John Bolton's sacking is good news, now we need an alternative foreign policy by an anti-war government, argues Lindsey German
Some very good news today - the sacking of John Bolton, Trump's National Security Adviser. Bolton is a horrific warmonger, even by the standards of US administrations. He is a constant advocate of war with Iran, backs Netanyahu to the hilt over the Palestinians, and is an advocate of regime change in a range of countries from Venezuela to Yemen.
Bolton was one of the main architects of the neocon Project for a New American Century, and one of the main supporters of war with Iraq. He has always justified this war, which has left over one million dead.
The reason for his sudden departure is to do with Afghanistan, America's two-decades-long war. Trump has advocated peace talks with the Taliban (called off in recent days following the death of a US soldier in a Taliban bombing.) Trump's call for the talks at his Camp David retreat was recognition of the reality in Afghanistan, which is that the Taliban controls large parts of the country, despite being driven from office 18 years ago.
Trump has been forced to contemplate negotiations, especially since his alternative has been intensified bombing of the country which has hit civilians very hard. Bolton has continued to press a hard line and opposed the talks. Trump has also talked about talks with Iran's President Rouhani, anathema to Bolton.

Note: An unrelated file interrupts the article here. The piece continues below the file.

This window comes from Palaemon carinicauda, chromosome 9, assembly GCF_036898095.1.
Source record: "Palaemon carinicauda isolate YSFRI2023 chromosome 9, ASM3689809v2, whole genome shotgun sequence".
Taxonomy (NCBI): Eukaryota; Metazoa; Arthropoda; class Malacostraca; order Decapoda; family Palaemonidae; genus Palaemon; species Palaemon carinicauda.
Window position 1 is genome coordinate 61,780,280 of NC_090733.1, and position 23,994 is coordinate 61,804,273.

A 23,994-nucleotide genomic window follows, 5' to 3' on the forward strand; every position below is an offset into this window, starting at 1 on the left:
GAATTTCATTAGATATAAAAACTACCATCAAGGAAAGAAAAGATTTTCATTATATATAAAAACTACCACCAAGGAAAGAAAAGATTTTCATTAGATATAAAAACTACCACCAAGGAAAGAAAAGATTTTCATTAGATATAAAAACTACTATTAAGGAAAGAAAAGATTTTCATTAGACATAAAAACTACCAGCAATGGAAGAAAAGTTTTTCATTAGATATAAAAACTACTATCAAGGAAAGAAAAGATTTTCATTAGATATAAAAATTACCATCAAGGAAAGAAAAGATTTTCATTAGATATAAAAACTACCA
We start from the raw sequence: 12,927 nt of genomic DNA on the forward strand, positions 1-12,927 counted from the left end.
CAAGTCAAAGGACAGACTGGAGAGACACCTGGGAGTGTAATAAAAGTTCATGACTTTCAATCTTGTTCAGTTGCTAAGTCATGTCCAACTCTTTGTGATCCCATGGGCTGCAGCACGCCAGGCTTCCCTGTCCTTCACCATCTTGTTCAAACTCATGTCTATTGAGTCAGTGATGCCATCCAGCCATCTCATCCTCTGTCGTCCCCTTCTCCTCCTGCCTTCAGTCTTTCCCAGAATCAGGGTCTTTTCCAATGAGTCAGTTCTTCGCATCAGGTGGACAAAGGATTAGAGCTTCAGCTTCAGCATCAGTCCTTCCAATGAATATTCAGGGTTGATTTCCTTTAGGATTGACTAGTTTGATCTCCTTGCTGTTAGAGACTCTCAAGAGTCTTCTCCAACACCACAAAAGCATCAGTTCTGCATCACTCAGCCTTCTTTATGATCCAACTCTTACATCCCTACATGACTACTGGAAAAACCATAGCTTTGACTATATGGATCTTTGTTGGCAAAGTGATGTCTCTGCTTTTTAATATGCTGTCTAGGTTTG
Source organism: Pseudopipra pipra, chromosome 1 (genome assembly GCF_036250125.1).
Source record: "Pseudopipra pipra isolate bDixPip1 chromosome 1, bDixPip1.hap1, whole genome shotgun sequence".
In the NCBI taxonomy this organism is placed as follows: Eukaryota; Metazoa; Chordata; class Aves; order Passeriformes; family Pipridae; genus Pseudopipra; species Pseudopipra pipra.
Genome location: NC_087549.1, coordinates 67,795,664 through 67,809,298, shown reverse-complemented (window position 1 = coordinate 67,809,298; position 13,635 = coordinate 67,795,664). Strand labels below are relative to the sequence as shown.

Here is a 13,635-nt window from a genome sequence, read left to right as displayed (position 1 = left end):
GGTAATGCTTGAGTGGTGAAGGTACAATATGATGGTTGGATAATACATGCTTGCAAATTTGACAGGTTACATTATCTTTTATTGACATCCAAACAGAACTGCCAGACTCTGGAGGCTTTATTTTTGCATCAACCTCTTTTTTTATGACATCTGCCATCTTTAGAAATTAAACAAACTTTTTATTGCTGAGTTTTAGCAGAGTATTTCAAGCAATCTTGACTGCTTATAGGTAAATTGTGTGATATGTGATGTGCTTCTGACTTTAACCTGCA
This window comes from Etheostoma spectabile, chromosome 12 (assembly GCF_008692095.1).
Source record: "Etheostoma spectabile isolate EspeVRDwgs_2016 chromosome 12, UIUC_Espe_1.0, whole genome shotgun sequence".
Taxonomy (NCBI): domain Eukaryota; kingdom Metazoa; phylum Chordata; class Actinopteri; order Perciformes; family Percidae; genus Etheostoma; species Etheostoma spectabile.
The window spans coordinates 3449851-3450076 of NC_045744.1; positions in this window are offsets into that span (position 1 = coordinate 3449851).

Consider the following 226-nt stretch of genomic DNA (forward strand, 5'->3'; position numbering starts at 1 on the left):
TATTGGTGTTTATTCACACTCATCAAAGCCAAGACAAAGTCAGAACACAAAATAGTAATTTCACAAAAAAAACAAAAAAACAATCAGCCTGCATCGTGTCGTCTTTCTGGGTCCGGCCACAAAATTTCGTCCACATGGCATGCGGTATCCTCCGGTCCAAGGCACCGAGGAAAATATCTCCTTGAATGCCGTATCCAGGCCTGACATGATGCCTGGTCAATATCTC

Bolton only recently visited Britain supposedly to discuss post-Brexit trade with Boris Johnson, in reality to urge British support for Trump's tearing up of Iran's nuclear deal and to join US military patrols in the Persian Gulf.
A serious blow to the right's foreign policy plans - but we can't trust Trump or Johnson on this either. We desperately need an alternative foreign policy created by an anti-war government.
As national convenor of the Stop the War Coalition, Lindsey was a key organiser of the largest demonstration, and one of the largest mass movements, in British history.
Her books include ‘Material Girls: Women, Men and Work’, ‘Sex, Class and Socialism’, ‘A People’s History of London’ (with John Rees) and ‘How a Century of War Changed the Lives of Women’.
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